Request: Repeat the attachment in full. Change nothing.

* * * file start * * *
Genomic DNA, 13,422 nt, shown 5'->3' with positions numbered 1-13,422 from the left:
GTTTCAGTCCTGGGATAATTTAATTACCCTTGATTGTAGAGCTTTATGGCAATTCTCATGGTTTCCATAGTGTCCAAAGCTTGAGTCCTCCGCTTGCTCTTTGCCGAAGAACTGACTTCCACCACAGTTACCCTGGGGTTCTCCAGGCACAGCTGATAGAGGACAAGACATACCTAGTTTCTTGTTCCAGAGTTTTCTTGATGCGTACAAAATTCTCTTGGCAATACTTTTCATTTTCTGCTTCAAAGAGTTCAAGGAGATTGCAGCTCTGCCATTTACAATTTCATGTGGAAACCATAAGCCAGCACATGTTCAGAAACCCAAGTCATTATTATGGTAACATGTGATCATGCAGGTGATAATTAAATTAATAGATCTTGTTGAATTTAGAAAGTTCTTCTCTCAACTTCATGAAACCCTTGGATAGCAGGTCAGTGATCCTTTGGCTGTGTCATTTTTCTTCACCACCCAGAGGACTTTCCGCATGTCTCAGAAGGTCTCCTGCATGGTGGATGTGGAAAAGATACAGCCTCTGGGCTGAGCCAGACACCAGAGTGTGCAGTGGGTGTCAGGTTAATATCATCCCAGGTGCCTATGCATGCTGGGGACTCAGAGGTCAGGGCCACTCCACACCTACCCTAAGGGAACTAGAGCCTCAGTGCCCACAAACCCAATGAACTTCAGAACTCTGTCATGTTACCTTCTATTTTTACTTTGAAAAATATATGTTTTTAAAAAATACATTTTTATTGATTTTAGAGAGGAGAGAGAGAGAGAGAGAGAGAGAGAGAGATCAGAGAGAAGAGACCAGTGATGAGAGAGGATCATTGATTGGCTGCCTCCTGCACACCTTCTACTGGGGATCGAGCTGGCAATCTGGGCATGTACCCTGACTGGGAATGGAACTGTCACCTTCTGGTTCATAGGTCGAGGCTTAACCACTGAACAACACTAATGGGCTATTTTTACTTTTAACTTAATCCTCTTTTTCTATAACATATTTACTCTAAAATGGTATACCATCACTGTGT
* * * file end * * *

Genomic DNA, 13,422 nt, shown 5'->3' with positions numbered 1-13,422 from the left:
GTTTCAGTCCTGGGATAATTTAATTACCCTTGATTGTAGAGCTTTATGGCAATTCTCATGGTTTCCATAGTGTCCAAAGCTTGAGTCCTCCGCTTGCTCTTTGCCGAAGAACTGACTTCCACCACAGTTACCCTGGGGTTCTCCAGGCACAGCTGATAGAGGACAAGACATACCTAGTTTCTTGTTCCAGAGTTTTCTTGATGCGTACAAAATTCTCTTGGCAATACTTTTCATTTTCTGCTTCAAAGAGTTCAAGGAGATTGCAGCTCTGCCATTTACAATTTCATGTGGAAACCATAAGCCAGCACATGTTCAGAAACCCAAGTCATTATTATGGTAACATGTGATCATGCAGGTGATAATTAAATTAATAGATCTTGTTGAATTTAGAAAGTTCTTCTCTCAACTTCATGAAACCCTTGGATAGCAGGTCAGTGATCCTTTGGCTGTGTCATTTTTCTTCACCACCCAGAGGACTTTCCGCATGTCTCAGAAGGTCTCCTGCATGGTGGATGTGGAAAAGATACAGCCTCTGGGCTGAGCCAGACACCAGAGTGTGCAGTGGGTGTCAGGTTAATATCATCCCAGGTGCCTATGCATGCTGGGGACTCAGAGGTCAGGGCCACTCCACACCTACCCTAAGGGAACTAGAGCCTCAGTGCCCACAAACCCAATGAACTTCAGAACTCTGTCATGTTACCTTCTATTTTTACTTTGAAAAATATATGTTTTTAAAAAATACATTTTTATTGATTTTAGAGAGGAGAGAGAGAGAGAGAGAGAGAGAGAGAGATCAGAGAGAAGAGACCAGTGATGAGAGAGGATCATTGATTGGCTGCCTCCTGCACACCTTCTACTGGGGATCGAGCTGGCAATCTGGGCATGTACCCTGACTGGGAATGGAACTGTCACCTTCTGGTTCATAGGTCGAGGCTTAACCACTGAACAACACTAATGGGCTATTTTTACTTTTAACTTAATCCTCTTTTTCTATAACATATTTACTCTAAAATGGTATACCATCACTGTGT